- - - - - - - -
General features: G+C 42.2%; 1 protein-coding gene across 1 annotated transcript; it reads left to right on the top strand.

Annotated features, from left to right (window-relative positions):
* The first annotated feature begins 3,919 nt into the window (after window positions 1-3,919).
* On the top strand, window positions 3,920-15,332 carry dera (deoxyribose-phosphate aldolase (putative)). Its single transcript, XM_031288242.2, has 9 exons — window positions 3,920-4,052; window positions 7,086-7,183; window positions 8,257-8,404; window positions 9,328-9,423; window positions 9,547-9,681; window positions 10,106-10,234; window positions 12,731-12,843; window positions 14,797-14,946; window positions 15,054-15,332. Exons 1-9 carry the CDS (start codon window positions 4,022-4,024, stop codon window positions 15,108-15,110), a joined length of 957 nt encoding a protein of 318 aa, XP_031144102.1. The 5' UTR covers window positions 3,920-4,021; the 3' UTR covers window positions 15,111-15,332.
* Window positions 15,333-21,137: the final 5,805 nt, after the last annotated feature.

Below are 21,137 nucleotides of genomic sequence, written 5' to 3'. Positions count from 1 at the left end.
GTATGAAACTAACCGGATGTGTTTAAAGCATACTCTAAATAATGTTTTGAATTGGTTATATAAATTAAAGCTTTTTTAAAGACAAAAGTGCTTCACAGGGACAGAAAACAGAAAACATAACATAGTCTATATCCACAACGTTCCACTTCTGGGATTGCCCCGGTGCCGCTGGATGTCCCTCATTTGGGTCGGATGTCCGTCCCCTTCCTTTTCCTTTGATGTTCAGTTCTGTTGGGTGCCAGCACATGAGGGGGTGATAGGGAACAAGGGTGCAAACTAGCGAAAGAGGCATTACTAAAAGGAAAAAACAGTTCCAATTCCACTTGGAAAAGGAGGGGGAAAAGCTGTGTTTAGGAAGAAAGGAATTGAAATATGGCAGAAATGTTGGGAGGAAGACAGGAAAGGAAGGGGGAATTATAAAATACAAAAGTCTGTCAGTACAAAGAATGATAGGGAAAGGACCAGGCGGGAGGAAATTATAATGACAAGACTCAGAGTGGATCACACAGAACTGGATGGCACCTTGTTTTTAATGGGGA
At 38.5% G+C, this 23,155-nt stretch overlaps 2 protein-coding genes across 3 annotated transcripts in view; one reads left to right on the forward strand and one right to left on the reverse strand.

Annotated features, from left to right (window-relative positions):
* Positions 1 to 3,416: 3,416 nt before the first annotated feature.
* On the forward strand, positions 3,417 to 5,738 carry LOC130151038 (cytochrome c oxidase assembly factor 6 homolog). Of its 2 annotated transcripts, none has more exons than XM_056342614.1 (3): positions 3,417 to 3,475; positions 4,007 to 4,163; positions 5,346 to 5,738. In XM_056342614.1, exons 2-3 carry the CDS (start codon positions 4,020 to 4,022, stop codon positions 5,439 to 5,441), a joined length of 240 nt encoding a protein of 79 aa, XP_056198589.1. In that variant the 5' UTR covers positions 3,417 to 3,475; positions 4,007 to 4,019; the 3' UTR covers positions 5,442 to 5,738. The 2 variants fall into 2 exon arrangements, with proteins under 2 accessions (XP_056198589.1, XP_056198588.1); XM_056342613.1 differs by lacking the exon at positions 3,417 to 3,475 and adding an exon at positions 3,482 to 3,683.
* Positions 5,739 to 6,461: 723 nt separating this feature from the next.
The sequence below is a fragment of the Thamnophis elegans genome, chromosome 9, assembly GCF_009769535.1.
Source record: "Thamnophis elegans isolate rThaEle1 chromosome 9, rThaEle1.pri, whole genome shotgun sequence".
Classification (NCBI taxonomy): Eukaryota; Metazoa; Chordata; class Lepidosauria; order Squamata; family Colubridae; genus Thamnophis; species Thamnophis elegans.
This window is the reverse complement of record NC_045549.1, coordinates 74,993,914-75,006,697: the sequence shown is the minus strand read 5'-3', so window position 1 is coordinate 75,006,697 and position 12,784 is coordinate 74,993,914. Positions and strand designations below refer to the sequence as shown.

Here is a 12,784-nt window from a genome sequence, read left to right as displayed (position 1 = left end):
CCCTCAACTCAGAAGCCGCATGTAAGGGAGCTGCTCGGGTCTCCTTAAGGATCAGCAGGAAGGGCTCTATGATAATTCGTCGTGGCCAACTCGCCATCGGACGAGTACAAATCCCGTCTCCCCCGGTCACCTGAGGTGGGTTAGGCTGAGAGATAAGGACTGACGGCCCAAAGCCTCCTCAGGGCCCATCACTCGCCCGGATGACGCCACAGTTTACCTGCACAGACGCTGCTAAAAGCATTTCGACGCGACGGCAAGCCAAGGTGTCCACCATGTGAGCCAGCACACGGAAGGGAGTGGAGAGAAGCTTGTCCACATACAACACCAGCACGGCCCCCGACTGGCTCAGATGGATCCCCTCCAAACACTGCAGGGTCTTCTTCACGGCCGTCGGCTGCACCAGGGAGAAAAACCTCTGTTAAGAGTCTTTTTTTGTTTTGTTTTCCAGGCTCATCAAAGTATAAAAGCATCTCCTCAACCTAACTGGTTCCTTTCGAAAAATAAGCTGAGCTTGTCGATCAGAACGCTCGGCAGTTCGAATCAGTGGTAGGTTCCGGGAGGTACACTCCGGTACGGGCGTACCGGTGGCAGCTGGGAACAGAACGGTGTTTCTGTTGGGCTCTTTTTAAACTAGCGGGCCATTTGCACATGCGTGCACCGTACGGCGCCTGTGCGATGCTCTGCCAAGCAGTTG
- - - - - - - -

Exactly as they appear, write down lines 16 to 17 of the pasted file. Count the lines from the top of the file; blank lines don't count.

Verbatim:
This window is the reverse complement of record NC_045549.1, coordinates 74,993,914-75,006,697: the sequence shown is the minus strand read 5'-3', so window position 1 is coordinate 75,006,697 and position 12,784 is coordinate 74,993,914. Positions and strand designations below refer to the sequence as shown.

Here is a 12,784-nt window from a genome sequence, read left to right as displayed (position 1 = left end):